For the FC caption decoder, we use the max pooling of the final hidden state from the second LSTM in the caption encoder as the initial state, . Similarly, we max pool the final hidden states from both layers to initialize the hidden state for the two LSTMs in the Up-Down and SGAE caption decoders. Specifically, the teacher initial hidden state is computed as . After initialization of the initial states , the student decoder is trained to match the teacher states for each time step .
3.4 State Transformation Network
The state transformation network uses the visual features to estimate the initial teacher hidden states so that the student caption decoder is capable of using the estimated hidden states to start a sentence purely from the visual inputs alone. For efficiency, we simply use a two-layer fc network for state transformation. For the FC decoder, we directly apply the two-layer networks to the visual feature vector to estimate the initial hidden states , where the v is the -d features for the image. For the Up-Down and the SGAE decoder, the first fc layer adapts the visual features for each object and the second fc layer estimates the hidden states using the sum of the first layer’s output over all objects or nodes in the scene graph. Specifically the hidden states are computed as .
Training involves pre-training the teacher autoencoder and then training the student caption generator using maximum likelihood or REINFORCE. We use to denote the parameters in the autoencoder ( the caption grounding encoder and the teacher caption decoder), and to denote the parameters in the state transformation network and the student decoder. We use to denote the entire caption, to denote the -th word in the caption, and to denote the first words in the caption. We omit the visual features v in all of probabilities in this section for simplicity. We denote the maximum likelihood loss using parameters as defined in Eq. 5:
4.1 Pretraining the Teacher Autoencoder
We pre-train the teacher autoencoder using cross-entropy loss, minimizing defined in Eq. 5. After pre-training, the parameters are fixed.
Additionally, we pre-train the state transformation network using , = as defined in Eq. 6 using L2 distance.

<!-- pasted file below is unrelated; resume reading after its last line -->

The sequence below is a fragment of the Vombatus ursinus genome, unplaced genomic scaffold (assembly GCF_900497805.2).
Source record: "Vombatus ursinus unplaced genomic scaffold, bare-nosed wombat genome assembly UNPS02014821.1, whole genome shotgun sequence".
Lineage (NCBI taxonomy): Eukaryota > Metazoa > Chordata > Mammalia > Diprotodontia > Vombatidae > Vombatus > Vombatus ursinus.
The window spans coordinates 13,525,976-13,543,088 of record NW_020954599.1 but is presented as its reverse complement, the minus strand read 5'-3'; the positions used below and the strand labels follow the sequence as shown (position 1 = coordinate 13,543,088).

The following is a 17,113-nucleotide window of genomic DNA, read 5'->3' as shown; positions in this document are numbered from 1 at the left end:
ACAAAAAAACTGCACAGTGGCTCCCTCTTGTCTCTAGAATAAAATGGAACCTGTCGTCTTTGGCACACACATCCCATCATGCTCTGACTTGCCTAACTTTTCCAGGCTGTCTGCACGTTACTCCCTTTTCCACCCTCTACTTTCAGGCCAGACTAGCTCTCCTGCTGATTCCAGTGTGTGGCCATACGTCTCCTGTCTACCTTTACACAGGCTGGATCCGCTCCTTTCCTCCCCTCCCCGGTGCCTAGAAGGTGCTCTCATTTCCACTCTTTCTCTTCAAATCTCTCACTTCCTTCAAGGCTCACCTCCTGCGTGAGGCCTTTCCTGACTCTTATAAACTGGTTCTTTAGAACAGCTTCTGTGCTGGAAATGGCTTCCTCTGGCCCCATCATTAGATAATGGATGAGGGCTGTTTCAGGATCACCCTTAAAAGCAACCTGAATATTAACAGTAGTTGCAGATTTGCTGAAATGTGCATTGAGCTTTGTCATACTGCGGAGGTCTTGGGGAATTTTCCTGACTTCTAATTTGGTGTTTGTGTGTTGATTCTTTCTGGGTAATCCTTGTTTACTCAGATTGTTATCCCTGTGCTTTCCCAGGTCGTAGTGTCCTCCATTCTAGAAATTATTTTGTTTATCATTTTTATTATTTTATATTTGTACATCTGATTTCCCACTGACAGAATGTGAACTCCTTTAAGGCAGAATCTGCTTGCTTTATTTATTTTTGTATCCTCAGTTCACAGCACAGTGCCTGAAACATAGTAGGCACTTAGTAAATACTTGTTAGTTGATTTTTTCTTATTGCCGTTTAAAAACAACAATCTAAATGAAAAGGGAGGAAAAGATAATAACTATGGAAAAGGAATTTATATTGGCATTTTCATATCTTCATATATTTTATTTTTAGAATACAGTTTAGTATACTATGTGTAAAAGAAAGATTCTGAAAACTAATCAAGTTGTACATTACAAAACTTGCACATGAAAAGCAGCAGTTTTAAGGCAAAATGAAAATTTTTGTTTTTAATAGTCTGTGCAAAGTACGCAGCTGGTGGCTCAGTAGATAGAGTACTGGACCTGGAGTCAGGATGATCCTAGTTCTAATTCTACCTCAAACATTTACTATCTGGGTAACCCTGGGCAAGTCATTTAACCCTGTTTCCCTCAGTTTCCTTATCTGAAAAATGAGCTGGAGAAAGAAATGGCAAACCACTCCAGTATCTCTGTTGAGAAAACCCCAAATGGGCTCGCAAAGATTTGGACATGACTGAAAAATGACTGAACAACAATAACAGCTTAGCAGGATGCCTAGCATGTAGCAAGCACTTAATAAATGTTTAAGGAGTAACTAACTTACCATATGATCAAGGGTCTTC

In particular, the generated captions from the student decoder are fed to the teacher autoencoder to compute the teacher hidden states at each time (t) as shown in Fig 2. We will omit “” from for simplicity.
4.2 Training the Student Decoder
We tested two different approaches to training the student decoders using either maximum likelihood or REINFORCE (with various evaluation metrics as rewards). The student decoder is initialized with the teacher decoder’s parameters.
Maximum Likelihood Training
Maximum likelihood trains the student decoder to maximize the word-level log-likelihood, where human captions are fed into the decoder to compute the next word’s probability distribution. We use the joint loss in Eq.7:
With human captions as input to the teacher autoencoder, we compute its hidden state, which is needed to calculate . The parameter controls the weights of the state loss.
An alternative to log-likelihood maximization is to fine-tune the model to directly maximize the expected evaluation metric using REINFORCE. Negative rewards, such as BLEU [Papineni et al.2002] or CIDEr [Vedantam, Lawrence Zitnick, and Parikh2015], are minimized using where
denotes the variance-reduced rewards[Rennie et al.2017], denotes the sampled captions using the probabilities over the vocabulary, and denotes greedily sampled captions using the word with the maximum probability. We will omit “” from for simplicity. The parameters in the student caption decoder are updated using the policy gradients .
|Maximum Likelihood||REINFORCE (CIDEr)|
|LSTM-A [Yao et al.2017]||35.2||26.9||55.8||108.8||20.0||35.5||27.3||56.8||118.3||20.8|
|StackCap [Gu et al.2018]||35.2||26.5||-||109.1||-||36.1||27.4||56.9||120.4||20.9|
|FC [Vinyals et al.2015]||32.9||25.0||54.0||95.4||17.9||32.8||25.0||54.2||104.0||18.5|
|FC + HSG||33.2||25.5||53.9||96.1||18.3||33.9||25.9||54.8||107.5||18.4|
|Up-Down [Anderson et al.2018]||36.0||27.0||56.3||113.1||20.4||36.3||27.5||56.8||120.7||21.4|
|Up-Down + HSG||35.6||27.3||56.7||113.9||20.6||37.4||28.0||57.7||124.0||21.5|
|SGAE 222We use a smaller batch size than the original implementation, leading to the performance drop (16 vs 100)[Yang et al.2018]||35.8||28.0||56.7||114.0||20.9||37.8||28.2||58.2||125.9||22.1|
|SGAE + HSG||35.9||28.1||56.9||115.2||21.0||38.5||28.4||58.5||127.7||21.8|
However, one remaining problem with this approach is that the sentence-level reward is equally distributed over each word in the sampled captions, no matter how relevant the word is. Therefore, some desired words will not get enough credit because of the presence of some unrelated or inaccurate words in the sentence. To address this issue, we propose to use our hidden state loss as an intermediate reward to encourage the student decoder to produce hidden states that match the hidden states of the high-performing teacher decoder. We add a reward objective that is the accumulated expectation of the negative hidden state losses over time (t) as shown in Eq. 8: